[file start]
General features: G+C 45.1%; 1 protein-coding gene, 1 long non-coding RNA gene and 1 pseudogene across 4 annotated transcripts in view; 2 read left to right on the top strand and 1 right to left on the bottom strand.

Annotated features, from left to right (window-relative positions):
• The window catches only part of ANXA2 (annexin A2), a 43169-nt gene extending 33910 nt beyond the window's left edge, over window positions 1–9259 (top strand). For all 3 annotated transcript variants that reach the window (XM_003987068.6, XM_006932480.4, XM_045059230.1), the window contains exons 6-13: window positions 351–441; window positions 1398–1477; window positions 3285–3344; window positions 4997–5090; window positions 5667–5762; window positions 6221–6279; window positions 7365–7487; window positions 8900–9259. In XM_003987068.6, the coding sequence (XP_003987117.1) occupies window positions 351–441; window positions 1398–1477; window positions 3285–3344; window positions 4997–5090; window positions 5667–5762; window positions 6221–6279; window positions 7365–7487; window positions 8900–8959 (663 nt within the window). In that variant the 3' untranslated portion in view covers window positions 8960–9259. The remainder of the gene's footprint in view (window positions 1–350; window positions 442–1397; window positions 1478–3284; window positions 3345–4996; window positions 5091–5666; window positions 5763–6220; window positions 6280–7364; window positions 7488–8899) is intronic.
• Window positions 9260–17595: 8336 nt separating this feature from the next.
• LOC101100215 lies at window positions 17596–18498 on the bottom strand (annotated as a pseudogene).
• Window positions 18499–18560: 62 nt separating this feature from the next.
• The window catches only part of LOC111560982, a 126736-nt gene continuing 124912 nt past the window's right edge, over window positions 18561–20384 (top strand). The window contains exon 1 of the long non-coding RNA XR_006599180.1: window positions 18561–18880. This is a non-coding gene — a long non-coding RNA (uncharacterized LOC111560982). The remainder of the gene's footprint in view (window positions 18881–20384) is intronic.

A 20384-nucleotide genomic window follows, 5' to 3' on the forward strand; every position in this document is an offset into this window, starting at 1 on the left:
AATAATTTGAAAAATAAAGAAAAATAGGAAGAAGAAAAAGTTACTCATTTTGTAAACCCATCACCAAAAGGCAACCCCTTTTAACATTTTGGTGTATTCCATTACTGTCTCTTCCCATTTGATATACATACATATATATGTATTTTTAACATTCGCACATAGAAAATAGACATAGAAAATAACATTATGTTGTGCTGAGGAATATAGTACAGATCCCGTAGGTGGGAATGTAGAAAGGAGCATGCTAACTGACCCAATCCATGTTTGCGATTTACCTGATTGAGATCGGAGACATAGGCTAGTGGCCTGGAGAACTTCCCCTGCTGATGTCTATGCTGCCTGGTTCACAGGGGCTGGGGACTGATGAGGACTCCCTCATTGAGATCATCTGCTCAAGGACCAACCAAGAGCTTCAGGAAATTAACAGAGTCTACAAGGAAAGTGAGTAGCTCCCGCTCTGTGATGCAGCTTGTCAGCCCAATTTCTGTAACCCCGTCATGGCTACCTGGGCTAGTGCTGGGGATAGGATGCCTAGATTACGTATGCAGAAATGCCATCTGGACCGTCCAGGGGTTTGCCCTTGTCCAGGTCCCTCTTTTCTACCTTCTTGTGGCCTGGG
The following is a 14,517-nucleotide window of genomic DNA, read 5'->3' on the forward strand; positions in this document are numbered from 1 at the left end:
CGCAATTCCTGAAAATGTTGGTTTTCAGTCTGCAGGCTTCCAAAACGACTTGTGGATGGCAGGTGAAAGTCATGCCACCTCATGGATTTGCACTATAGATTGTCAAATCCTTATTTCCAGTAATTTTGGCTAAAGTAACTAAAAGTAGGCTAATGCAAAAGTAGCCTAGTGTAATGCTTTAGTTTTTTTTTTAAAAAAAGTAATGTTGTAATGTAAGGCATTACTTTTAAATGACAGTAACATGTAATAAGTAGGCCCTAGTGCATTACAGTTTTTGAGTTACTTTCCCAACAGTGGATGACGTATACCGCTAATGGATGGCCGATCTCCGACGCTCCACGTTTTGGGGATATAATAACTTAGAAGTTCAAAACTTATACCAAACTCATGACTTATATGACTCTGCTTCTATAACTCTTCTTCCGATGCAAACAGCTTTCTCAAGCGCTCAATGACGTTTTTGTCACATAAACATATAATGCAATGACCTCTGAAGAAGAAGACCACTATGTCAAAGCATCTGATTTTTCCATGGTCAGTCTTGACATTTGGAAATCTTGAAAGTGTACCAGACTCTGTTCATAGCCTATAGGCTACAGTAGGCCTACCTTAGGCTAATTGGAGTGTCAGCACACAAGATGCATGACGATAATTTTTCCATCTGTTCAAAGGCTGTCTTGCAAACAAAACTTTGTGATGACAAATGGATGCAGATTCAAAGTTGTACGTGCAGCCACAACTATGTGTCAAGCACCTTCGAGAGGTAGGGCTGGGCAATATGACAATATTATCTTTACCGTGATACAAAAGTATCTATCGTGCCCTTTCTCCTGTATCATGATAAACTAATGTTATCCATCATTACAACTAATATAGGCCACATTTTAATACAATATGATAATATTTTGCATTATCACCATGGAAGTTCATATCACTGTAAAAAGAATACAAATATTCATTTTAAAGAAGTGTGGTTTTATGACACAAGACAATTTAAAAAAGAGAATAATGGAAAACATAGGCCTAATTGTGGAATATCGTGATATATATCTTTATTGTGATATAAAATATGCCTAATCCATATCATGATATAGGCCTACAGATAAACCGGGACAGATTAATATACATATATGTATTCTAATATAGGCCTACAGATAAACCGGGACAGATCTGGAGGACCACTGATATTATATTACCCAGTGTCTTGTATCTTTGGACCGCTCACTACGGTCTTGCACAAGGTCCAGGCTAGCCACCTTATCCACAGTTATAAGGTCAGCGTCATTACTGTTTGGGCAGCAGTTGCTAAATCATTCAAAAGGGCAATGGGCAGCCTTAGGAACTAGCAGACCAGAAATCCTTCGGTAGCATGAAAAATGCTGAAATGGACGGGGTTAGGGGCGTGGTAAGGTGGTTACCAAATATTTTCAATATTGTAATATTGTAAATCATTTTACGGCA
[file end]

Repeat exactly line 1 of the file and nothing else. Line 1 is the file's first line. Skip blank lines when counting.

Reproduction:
General features: G+C 45.1%; 1 protein-coding gene, 1 long non-coding RNA gene and 1 pseudogene across 4 annotated transcripts in view; 2 read left to right on the top strand and 1 right to left on the bottom strand.